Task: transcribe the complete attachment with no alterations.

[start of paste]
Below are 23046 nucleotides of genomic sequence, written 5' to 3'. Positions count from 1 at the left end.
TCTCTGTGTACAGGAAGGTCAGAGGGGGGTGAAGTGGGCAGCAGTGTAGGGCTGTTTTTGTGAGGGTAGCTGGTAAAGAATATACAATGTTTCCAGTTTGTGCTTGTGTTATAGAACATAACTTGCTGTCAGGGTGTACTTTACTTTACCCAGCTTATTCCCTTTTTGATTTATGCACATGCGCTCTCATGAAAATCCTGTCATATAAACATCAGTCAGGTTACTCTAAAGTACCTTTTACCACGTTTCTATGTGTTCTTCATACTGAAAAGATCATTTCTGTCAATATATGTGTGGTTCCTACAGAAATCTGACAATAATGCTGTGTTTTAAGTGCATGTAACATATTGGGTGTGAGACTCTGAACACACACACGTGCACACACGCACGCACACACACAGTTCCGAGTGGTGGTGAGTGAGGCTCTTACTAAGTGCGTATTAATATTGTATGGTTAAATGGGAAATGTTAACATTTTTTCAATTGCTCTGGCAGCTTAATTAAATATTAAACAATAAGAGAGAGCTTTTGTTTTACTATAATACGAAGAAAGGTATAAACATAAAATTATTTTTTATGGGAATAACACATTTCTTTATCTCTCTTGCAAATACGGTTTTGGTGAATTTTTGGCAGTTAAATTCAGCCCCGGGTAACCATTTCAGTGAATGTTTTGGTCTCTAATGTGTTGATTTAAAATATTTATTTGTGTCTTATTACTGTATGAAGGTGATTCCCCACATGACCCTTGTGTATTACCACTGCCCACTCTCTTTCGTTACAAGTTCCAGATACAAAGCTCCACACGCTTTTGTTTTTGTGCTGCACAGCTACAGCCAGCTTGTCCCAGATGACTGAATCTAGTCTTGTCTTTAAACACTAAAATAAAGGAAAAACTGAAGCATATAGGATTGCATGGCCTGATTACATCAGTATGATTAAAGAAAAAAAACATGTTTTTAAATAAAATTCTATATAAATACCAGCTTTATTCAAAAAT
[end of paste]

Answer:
Below are 23046 nucleotides of genomic sequence, written 5' to 3'. Positions count from 1 at the left end.
TCTCTGTGTACAGGAAGGTCAGAGGGGGGTGAAGTGGGCAGCAGTGTAGGGCTGTTTTTGTGAGGGTAGCTGGTAAAGAATATACAATGTTTCCAGTTTGTGCTTGTGTTATAGAACATAACTTGCTGTCAGGGTGTACTTTACTTTACCCAGCTTATTCCCTTTTTGATTTATGCACATGCGCTCTCATGAAAATCCTGTCATATAAACATCAGTCAGGTTACTCTAAAGTACCTTTTACCACGTTTCTATGTGTTCTTCATACTGAAAAGATCATTTCTGTCAATATATGTGTGGTTCCTACAGAAATCTGACAATAATGCTGTGTTTTAAGTGCATGTAACATATTGGGTGTGAGACTCTGAACACACACACGTGCACACACGCACGCACACACACAGTTCCGAGTGGTGGTGAGTGAGGCTCTTACTAAGTGCGTATTAATATTGTATGGTTAAATGGGAAATGTTAACATTTTTTCAATTGCTCTGGCAGCTTAATTAAATATTAAACAATAAGAGAGAGCTTTTGTTTTACTATAATACGAAGAAAGGTATAAACATAAAATTATTTTTTATGGGAATAACACATTTCTTTATCTCTCTTGCAAATACGGTTTTGGTGAATTTTTGGCAGTTAAATTCAGCCCCGGGTAACCATTTCAGTGAATGTTTTGGTCTCTAATGTGTTGATTTAAAATATTTATTTGTGTCTTATTACTGTATGAAGGTGATTCCCCACATGACCCTTGTGTATTACCACTGCCCACTCTCTTTCGTTACAAGTTCCAGATACAAAGCTCCACACGCTTTTGTTTTTGTGCTGCACAGCTACAGCCAGCTTGTCCCAGATGACTGAATCTAGTCTTGTCTTTAAACACTAAAATAAAGGAAAAACTGAAGCATATAGGATTGCATGGCCTGATTACATCAGTATGATTAAAGAAAAAAAACATGTTTTTAAATAAAATTCTATATAAATACCAGCTTTATTCAAAAAT